By Ardis Butterfield
The time-honored Enemy re-examines the linguistic, literary, and cultural identities of britain and France in the context of the Hundred Years conflict. in this battle, profoundly intertwined peoples constructed advanced innovations for expressing their aggressively intimate courting. This detailed connection among the English and the French has persevered into the trendy interval as a version for Western nationhood. Ardis Butterfield reassesses the idea that of 'nation' during this interval via a wide-ranging dialogue of writing produced in battle, truce, or exile from the 13th to the 15th century, concluding with reflections at the retrospective perspectives of this clash created through the pains of Jeanne d'Arc and by means of Shakespeare's Henry V. She considers authors writing in French, 'Anglo-Norman', English, and the comedian culture of Anglo-French 'jargon', together with Machaut, Deschamps, Froissart, Chaucer, Gower, Charles d'Orleans, in addition to many lesser-known or nameless works. normally Chaucer has been noticeable as a quintessentially English writer. This publication argues that he should be resituated in the deeply francophone context, not just of britain however the wider multilingual cultural geography of medieval Europe. It therefore means that a contemporary knowing of what 'English' may need intended within the fourteenth century can't be separated from 'French', and that this has far-reaching implications either for our knowing of English and the English, and of French and the French.
Read Online or Download The Familiar Enemy: Chaucer, Language, and Nation in the Hundred Years War PDF
Similar english literature books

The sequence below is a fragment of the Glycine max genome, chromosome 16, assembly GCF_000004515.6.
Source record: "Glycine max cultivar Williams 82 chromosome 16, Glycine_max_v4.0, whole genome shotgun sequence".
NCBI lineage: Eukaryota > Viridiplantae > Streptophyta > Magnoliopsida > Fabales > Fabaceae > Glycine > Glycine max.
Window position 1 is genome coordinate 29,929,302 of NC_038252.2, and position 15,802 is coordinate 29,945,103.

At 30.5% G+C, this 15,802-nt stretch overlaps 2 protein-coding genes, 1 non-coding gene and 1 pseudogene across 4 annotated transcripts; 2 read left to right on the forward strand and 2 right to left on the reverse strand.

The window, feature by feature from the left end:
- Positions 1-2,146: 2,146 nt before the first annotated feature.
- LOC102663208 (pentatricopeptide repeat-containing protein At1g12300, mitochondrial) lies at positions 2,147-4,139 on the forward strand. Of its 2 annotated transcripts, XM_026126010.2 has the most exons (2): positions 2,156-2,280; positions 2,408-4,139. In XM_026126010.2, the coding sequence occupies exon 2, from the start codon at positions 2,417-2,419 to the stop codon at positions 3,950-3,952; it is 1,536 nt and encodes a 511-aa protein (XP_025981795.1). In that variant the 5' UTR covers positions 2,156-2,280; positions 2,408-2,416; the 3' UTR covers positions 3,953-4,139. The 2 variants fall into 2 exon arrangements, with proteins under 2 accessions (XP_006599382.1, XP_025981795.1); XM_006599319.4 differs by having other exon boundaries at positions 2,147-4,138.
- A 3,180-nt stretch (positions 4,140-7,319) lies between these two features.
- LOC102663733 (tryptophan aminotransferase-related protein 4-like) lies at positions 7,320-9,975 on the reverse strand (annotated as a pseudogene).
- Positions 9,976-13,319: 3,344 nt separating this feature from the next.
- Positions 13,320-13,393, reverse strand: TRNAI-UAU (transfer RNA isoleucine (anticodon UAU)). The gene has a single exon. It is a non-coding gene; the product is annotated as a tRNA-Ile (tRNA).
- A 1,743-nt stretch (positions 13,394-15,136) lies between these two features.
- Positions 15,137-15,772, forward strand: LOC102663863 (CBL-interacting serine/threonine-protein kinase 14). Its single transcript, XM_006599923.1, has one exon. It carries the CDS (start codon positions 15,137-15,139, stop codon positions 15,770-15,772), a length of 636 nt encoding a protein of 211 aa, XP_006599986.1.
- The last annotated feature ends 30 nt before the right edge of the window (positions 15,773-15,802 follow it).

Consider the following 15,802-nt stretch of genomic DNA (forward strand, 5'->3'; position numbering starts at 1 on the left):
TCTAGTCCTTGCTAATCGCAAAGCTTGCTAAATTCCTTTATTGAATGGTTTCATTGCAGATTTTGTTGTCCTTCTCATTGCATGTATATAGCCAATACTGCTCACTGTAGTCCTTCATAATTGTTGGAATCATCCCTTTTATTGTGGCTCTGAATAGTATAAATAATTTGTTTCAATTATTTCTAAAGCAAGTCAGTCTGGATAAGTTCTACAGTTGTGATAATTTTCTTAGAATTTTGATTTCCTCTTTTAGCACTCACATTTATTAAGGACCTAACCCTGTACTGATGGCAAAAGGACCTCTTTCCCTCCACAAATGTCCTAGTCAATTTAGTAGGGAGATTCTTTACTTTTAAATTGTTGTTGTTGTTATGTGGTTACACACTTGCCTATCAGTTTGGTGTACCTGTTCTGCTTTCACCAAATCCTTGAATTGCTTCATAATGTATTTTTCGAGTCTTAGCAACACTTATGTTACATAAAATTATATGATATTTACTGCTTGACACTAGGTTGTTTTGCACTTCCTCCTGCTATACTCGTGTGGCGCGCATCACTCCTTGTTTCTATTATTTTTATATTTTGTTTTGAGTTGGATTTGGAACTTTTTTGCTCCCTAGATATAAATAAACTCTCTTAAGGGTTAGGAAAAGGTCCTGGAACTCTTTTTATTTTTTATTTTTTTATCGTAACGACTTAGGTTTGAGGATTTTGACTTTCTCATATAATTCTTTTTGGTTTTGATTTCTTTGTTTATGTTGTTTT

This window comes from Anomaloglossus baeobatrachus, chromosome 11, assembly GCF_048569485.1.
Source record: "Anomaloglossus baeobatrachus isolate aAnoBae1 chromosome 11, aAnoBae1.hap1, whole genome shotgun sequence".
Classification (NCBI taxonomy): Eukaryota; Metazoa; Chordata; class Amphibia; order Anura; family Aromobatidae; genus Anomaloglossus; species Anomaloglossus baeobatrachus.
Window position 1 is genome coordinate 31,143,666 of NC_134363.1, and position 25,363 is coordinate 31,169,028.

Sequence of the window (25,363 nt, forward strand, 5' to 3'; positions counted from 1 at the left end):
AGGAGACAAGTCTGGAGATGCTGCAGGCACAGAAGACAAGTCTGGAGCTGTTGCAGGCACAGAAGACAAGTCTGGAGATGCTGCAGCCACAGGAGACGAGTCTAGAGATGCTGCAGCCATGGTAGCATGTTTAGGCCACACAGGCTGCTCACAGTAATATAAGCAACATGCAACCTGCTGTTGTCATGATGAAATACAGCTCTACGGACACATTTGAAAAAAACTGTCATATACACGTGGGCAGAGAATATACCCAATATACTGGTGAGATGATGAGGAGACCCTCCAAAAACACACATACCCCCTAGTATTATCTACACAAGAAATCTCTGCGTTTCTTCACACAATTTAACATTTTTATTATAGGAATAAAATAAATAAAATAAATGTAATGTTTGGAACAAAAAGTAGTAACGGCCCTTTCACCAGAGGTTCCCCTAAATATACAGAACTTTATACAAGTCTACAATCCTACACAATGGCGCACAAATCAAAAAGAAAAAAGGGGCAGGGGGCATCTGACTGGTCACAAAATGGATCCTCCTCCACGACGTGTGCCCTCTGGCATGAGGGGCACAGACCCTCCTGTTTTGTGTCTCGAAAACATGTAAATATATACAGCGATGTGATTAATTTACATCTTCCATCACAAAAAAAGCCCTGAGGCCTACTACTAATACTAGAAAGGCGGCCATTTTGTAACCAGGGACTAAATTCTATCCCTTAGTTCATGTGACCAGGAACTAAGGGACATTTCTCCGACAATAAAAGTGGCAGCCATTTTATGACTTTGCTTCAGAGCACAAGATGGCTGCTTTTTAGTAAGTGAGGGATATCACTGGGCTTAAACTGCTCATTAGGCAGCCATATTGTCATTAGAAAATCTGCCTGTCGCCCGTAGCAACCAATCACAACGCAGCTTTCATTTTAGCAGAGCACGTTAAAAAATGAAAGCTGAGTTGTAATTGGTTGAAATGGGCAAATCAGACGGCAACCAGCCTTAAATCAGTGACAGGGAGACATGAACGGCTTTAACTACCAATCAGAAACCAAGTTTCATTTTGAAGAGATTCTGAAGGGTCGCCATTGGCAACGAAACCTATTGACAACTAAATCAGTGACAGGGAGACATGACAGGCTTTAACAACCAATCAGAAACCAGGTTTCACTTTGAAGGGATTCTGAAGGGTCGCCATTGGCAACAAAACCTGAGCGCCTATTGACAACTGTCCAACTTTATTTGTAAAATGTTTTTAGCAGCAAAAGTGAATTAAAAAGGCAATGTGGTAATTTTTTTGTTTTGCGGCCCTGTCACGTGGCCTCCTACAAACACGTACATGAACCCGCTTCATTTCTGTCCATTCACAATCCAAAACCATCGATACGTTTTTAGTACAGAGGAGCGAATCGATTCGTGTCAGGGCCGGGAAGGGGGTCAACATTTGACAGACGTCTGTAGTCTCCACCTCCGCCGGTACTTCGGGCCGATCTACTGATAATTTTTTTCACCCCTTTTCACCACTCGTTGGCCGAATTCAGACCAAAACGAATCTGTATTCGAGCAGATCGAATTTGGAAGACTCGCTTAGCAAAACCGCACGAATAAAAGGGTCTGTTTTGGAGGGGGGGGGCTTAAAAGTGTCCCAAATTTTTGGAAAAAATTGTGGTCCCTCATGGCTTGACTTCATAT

Writing After Sidney examines the literary reaction to Sir Philip Sidney (1554-86), writer of the Arcadia, Astrophil and Stella, and The Defence of Poesy, and the main instantly influential author of the Elizabethan interval. It does so through having a look heavily either at Sidney and at 4 writers who had an incredible stake in his afterlife: his sister Mary Sidney, his brother Robert Sidney, his ally Fulke Greville, and his niece Mary Wroth.
Saki is the stated grasp of the fast tale. His writing is classy, competitively priced, and witty, its tone worldly, flippant irreverence added in astringent exchanges and epigrams extra neat, pointed, and poised even than Wilde's. The deadpan narrative voice permits the unsentimental recitation of horrors and the comically gruesome, and the new release of in charge laughter at a few very un-pc statements.
The unique CliffsNotes research publications supply specialist remark on significant subject matters, plots, characters, and historic history — all that can assist you achieve better perception into nice works you are certain to learn for faculty or excitement. In CliffsNotes on Shaw's guy and Superman & Caesar and Cleopatra you discover of George Bernard Shaw's a variety of performs.